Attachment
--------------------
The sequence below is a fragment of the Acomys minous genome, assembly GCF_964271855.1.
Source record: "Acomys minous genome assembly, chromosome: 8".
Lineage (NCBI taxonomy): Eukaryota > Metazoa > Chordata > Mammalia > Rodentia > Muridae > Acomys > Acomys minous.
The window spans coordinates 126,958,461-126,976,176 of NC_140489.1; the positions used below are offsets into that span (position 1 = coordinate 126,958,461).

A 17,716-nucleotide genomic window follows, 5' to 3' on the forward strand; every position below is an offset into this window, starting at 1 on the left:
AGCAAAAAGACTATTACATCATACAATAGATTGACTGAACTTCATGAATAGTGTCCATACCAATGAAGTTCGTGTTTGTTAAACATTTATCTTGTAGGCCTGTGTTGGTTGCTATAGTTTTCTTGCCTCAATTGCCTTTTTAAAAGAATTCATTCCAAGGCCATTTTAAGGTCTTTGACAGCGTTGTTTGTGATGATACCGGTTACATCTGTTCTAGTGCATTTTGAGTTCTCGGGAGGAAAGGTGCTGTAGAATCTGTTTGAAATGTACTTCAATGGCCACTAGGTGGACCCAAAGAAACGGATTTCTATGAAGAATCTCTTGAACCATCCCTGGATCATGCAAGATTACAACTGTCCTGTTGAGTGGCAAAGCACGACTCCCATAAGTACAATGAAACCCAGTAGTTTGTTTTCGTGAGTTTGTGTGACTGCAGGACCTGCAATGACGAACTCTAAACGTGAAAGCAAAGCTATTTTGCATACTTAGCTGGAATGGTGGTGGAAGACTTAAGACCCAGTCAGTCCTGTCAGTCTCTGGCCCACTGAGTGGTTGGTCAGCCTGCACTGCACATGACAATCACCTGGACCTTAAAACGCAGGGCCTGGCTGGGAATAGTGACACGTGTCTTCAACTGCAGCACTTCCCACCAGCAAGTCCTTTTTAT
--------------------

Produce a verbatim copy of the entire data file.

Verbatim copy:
The sequence below is a fragment of the Acomys minous genome, assembly GCF_964271855.1.
Source record: "Acomys minous genome assembly, chromosome: 8".
Lineage (NCBI taxonomy): Eukaryota > Metazoa > Chordata > Mammalia > Rodentia > Muridae > Acomys > Acomys minous.
The window spans coordinates 126,958,461-126,976,176 of NC_140489.1; the positions used below are offsets into that span (position 1 = coordinate 126,958,461).

A 17,716-nucleotide genomic window follows, 5' to 3' on the forward strand; every position below is an offset into this window, starting at 1 on the left:
AGCAAAAAGACTATTACATCATACAATAGATTGACTGAACTTCATGAATAGTGTCCATACCAATGAAGTTCGTGTTTGTTAAACATTTATCTTGTAGGCCTGTGTTGGTTGCTATAGTTTTCTTGCCTCAATTGCCTTTTTAAAAGAATTCATTCCAAGGCCATTTTAAGGTCTTTGACAGCGTTGTTTGTGATGATACCGGTTACATCTGTTCTAGTGCATTTTGAGTTCTCGGGAGGAAAGGTGCTGTAGAATCTGTTTGAAATGTACTTCAATGGCCACTAGGTGGACCCAAAGAAACGGATTTCTATGAAGAATCTCTTGAACCATCCCTGGATCATGCAAGATTACAACTGTCCTGTTGAGTGGCAAAGCACGACTCCCATAAGTACAATGAAACCCAGTAGTTTGTTTTCGTGAGTTTGTGTGACTGCAGGACCTGCAATGACGAACTCTAAACGTGAAAGCAAAGCTATTTTGCATACTTAGCTGGAATGGTGGTGGAAGACTTAAGACCCAGTCAGTCCTGTCAGTCTCTGGCCCACTGAGTGGTTGGTCAGCCTGCACTGCACATGACAATCACCTGGACCTTAAAACGCAGGGCCTGGCTGGGAATAGTGACACGTGTCTTCAACTGCAGCACTTCCCACCAGCAAGTCCTTTTTAT